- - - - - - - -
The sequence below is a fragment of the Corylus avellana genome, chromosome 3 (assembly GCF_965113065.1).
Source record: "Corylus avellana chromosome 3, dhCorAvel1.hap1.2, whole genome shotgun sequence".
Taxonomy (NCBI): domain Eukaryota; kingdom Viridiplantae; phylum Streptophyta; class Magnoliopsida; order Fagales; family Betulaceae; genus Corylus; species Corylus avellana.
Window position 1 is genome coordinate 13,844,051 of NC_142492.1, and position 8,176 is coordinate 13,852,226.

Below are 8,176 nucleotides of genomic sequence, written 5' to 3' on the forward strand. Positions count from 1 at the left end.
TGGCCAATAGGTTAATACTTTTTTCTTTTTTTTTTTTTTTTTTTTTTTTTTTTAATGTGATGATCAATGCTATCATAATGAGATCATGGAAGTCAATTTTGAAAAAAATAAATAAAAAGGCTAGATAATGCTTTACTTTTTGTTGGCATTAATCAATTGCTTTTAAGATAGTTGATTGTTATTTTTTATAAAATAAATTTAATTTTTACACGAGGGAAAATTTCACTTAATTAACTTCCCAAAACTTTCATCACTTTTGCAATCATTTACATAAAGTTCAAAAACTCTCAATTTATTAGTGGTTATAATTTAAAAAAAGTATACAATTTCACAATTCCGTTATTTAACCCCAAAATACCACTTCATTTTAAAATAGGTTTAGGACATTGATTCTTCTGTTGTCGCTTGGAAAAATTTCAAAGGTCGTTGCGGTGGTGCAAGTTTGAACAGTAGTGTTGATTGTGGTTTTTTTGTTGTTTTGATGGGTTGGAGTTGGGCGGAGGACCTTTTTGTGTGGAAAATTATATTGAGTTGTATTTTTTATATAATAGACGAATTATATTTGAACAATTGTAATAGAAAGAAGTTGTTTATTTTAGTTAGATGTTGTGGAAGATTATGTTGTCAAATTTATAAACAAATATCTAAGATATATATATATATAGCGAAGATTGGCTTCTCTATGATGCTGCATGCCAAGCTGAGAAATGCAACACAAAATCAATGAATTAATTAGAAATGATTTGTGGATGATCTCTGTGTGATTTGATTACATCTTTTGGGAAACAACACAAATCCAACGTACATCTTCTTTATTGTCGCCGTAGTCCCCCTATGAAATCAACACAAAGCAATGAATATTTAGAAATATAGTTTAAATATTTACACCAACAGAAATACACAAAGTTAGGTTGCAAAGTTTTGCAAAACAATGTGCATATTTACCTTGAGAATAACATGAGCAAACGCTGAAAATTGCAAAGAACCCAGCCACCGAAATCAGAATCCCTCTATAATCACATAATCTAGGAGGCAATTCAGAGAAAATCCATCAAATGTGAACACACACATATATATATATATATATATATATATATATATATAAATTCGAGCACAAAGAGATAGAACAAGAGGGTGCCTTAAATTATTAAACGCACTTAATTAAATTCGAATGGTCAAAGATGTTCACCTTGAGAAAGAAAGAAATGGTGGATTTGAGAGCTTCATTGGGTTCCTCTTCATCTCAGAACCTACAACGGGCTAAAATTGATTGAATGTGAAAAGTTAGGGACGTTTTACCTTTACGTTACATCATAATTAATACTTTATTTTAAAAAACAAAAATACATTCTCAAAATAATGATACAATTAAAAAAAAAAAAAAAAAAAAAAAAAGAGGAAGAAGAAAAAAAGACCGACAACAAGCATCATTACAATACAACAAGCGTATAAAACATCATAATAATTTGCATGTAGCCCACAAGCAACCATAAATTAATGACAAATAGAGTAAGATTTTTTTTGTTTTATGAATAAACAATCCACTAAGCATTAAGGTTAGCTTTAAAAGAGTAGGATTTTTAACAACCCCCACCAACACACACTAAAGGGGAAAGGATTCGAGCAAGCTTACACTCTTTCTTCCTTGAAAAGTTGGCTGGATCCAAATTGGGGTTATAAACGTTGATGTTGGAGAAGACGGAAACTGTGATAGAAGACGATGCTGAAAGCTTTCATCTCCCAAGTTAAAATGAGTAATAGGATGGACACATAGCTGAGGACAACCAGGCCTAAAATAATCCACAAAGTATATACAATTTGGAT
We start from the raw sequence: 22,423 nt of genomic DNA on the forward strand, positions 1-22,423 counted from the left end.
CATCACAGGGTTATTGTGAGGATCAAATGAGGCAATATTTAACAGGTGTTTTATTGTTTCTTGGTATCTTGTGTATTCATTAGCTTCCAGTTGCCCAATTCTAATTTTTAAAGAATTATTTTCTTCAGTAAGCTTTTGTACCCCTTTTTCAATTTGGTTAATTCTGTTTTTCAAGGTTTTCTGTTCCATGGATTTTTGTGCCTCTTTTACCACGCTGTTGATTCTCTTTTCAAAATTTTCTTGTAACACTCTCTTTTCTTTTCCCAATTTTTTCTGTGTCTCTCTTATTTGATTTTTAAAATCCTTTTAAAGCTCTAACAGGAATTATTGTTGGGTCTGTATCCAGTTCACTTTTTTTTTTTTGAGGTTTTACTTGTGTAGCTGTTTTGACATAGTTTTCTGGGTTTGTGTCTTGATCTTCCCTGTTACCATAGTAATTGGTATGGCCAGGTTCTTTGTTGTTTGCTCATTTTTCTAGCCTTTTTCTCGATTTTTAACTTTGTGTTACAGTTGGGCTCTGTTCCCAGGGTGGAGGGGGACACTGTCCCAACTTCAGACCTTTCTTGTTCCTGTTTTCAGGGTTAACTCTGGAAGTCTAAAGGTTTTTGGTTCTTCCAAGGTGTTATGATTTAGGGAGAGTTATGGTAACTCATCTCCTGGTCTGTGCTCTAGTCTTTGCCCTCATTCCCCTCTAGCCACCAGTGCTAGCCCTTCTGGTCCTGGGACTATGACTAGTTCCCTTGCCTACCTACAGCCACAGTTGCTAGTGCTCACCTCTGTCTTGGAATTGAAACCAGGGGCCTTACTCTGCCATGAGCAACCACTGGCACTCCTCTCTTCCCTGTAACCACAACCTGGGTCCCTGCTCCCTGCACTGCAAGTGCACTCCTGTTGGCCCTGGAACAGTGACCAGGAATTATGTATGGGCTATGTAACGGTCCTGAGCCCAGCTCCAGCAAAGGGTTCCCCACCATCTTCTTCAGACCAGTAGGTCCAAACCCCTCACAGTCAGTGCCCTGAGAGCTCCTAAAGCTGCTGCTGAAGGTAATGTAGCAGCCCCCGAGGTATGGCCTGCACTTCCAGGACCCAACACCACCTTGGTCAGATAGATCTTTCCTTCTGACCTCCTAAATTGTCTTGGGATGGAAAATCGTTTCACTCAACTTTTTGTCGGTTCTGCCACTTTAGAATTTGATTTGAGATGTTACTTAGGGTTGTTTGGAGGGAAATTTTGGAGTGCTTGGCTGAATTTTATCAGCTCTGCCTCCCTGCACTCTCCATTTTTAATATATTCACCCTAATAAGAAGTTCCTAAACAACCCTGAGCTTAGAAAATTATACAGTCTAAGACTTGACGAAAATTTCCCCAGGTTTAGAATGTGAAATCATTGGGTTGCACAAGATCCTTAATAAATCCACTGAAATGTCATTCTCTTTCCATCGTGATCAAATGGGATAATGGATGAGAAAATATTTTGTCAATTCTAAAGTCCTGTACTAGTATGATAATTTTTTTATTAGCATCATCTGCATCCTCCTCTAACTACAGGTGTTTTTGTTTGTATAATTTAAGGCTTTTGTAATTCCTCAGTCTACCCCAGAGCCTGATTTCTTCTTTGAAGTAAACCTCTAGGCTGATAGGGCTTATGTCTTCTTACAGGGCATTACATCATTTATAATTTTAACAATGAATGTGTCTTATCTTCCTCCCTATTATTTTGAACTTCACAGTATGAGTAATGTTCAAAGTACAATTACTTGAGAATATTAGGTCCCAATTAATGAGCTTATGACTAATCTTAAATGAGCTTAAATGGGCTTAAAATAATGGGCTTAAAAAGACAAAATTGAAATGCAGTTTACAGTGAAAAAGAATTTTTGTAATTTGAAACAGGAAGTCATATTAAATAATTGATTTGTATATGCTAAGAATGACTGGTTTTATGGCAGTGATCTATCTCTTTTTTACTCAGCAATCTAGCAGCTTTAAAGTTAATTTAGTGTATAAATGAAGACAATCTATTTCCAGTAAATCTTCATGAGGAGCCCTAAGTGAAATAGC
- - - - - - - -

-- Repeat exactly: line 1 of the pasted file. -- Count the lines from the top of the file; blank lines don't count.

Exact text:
The sequence below is a fragment of the Corylus avellana genome, chromosome 3 (assembly GCF_965113065.1).